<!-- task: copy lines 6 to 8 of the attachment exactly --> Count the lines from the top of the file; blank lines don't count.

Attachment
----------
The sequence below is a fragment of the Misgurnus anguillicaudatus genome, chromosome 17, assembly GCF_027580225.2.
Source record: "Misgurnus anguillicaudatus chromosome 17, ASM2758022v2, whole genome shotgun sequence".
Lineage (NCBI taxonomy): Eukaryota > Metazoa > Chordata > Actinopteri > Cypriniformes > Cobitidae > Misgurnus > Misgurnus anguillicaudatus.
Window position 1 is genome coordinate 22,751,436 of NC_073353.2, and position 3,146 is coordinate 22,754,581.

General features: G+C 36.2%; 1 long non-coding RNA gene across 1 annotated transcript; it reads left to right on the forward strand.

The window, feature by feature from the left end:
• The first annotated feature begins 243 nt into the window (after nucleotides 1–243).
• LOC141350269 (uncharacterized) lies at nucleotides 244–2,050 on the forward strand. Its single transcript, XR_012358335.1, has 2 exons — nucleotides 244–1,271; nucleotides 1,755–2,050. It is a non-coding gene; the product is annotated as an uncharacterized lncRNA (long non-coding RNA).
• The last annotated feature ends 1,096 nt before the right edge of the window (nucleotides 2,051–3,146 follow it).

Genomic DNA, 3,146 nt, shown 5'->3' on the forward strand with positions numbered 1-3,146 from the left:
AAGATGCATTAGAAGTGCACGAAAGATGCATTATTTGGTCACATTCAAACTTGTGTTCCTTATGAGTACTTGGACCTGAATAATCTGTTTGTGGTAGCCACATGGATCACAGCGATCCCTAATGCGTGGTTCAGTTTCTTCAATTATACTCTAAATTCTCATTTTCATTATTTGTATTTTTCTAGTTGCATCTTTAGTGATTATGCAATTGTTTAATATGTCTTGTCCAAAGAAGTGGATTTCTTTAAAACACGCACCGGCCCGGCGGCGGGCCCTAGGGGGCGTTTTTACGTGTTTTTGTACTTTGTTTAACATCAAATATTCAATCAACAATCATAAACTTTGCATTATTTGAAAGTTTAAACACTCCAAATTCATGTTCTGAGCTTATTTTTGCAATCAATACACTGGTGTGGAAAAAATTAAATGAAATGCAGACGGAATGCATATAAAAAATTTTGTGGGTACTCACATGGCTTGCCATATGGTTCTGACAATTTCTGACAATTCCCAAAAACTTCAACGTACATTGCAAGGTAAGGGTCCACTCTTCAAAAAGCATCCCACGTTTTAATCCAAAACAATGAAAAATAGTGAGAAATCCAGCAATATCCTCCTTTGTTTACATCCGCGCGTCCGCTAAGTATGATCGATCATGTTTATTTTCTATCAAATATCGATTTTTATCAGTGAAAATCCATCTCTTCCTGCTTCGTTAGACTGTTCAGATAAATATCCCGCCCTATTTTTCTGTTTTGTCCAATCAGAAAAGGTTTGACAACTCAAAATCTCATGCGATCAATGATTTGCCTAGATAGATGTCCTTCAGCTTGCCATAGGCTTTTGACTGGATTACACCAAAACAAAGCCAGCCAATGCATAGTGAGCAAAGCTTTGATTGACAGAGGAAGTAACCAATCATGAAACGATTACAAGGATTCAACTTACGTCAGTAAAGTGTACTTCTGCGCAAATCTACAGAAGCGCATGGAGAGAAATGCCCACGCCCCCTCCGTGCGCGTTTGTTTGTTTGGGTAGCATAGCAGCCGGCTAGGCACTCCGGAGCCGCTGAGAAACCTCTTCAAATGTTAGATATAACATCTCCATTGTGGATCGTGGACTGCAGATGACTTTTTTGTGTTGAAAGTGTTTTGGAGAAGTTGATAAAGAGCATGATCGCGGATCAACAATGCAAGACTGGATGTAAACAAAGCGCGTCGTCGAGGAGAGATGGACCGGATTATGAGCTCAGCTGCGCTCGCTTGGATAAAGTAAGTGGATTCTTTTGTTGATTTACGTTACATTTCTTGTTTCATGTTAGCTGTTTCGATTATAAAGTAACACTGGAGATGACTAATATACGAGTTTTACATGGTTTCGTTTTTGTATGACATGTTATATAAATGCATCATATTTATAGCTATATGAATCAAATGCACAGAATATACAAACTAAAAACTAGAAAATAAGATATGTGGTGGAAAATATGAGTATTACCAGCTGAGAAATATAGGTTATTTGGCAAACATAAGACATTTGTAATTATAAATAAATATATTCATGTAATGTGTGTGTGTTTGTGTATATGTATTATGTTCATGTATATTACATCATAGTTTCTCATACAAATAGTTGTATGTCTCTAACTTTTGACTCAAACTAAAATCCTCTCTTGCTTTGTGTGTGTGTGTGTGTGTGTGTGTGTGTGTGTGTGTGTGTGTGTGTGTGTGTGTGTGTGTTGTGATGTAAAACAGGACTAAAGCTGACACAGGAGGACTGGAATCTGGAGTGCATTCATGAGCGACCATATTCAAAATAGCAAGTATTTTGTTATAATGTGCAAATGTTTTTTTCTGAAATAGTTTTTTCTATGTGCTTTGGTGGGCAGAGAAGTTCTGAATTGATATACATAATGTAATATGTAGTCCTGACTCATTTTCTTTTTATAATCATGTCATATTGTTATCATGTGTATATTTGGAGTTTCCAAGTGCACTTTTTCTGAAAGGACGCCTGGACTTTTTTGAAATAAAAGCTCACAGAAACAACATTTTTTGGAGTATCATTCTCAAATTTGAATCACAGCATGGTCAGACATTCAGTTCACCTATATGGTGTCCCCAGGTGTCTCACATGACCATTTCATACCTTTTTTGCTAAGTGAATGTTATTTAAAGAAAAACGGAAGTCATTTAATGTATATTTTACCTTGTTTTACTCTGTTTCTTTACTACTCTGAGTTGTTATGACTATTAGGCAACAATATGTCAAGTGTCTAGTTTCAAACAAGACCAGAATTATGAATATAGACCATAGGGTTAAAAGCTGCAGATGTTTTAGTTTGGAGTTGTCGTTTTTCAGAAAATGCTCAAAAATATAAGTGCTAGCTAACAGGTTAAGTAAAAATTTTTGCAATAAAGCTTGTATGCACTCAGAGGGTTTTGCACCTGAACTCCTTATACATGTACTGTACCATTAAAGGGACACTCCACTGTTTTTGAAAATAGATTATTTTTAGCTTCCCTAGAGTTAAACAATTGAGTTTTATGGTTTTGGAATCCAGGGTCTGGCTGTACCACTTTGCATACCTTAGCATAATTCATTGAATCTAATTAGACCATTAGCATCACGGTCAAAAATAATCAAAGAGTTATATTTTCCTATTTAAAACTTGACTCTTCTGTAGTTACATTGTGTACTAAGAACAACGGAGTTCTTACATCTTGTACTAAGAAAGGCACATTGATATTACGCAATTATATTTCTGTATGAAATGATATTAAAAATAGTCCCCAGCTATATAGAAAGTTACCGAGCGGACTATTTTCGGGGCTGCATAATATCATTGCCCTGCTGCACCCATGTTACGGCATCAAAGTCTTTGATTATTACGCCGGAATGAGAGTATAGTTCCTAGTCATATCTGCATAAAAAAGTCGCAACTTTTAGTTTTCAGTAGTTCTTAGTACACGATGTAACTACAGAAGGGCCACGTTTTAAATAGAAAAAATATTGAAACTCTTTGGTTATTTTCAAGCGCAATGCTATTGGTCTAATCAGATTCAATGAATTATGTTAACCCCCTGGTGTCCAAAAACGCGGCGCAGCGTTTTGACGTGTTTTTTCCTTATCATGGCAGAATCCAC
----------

The window, feature by feature from the left end:
• The first annotated feature begins 243 nt into the window (after nucleotides 1–243).
• LOC141350269 (uncharacterized) lies at nucleotides 244–2,050 on the forward strand. Its single transcript, XR_012358335.1, has 2 exons — nucleotides 244–1,271; nucleotides 1,755–2,050. It is a non-coding gene; the product is annotated as an uncharacterized lncRNA (long non-coding RNA).